Should a court be able to identify each individual member of a plaintiff class before allowing a class action lawsuit to go forward? In this episode, we interview Geoff Shaw (YLS 2016) about his forthcoming Note, “Class Ascertainability.”
Monthly Archives: April 2015
What happens when a federal judge makes a mistake in calculating your sentence? On our first episode, we interview Kate Huddleston (YLS ’16) about her forthcoming piece “Federal Sentencing Error as Loss of Chance” and delve into the world of challenging sentences based on incorrect calculations under the federal Sentencing Guidelines.
Join us for an interview with Jane Owen. Jane is a senior editor at the Financial Times, and has extensively written on gardens, travel, and public spaces. In this interview, she reflects on beauty, and the latent artistry in our landscapes.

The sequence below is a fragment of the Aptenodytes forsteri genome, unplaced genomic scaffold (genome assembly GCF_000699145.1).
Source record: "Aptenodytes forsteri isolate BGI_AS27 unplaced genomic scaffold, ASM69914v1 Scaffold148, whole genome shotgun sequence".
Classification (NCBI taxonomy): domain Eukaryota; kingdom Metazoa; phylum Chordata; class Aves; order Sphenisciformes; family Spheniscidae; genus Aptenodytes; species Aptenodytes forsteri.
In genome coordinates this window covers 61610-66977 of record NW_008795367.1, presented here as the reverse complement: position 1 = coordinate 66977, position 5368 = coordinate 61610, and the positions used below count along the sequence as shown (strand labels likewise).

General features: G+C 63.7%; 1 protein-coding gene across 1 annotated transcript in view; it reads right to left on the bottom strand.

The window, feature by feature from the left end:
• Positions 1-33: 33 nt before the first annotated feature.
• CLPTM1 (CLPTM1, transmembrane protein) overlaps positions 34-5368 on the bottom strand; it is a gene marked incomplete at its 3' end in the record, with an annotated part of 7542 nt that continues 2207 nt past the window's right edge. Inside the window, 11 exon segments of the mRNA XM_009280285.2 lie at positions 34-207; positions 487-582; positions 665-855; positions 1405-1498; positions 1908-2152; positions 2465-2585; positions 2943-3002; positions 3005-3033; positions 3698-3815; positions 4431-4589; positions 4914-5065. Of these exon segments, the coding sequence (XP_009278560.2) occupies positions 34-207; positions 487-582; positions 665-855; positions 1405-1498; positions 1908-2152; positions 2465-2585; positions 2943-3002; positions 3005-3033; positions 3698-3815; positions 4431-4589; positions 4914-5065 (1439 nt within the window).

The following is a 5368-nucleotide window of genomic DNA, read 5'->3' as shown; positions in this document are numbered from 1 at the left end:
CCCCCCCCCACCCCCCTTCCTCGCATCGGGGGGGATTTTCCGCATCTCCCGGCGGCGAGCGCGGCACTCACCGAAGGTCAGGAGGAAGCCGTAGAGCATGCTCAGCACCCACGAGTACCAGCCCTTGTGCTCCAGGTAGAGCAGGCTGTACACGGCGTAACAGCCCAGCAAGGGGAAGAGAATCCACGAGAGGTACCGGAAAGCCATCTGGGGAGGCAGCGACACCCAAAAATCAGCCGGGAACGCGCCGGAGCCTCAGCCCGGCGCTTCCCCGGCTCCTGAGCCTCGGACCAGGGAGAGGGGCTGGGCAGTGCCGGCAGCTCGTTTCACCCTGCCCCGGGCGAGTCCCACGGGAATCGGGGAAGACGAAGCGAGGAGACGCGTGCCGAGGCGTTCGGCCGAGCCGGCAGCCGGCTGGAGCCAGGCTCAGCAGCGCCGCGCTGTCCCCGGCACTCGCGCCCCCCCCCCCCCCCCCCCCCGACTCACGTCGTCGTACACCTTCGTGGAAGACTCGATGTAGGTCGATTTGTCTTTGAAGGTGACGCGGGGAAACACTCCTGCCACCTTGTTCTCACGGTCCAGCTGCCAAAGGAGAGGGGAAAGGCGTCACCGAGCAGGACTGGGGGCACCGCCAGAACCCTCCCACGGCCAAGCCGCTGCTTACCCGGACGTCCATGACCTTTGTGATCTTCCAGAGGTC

Christine Klein, the Chesterfield Smith Professor of at the University of Florida Levin College of Law and Sandra Zellmer, the Robert Daugherty Professor at the University of Nebraska Law College, discuss the environmental and social implications of decades of American engineering along the Mississippi River. In 2014, they wrote the book Mississippi River Tragedies: A Century of Unnatural Disaster. The book focuses on the dramatic transformation of the river over the last century and the precarious positions that human communities have in relationship to it. The results are what they call catastrophic “unnatural disasters.” Behind all of this, they argue, is a system of American law that amplifies and codifies American ambivalence toward nature. In this episode we discuss what they mean by “unnatural disasters” and what insights they have about how the American legal system creates the environmental problems so many of our environmental policies are trying to solve.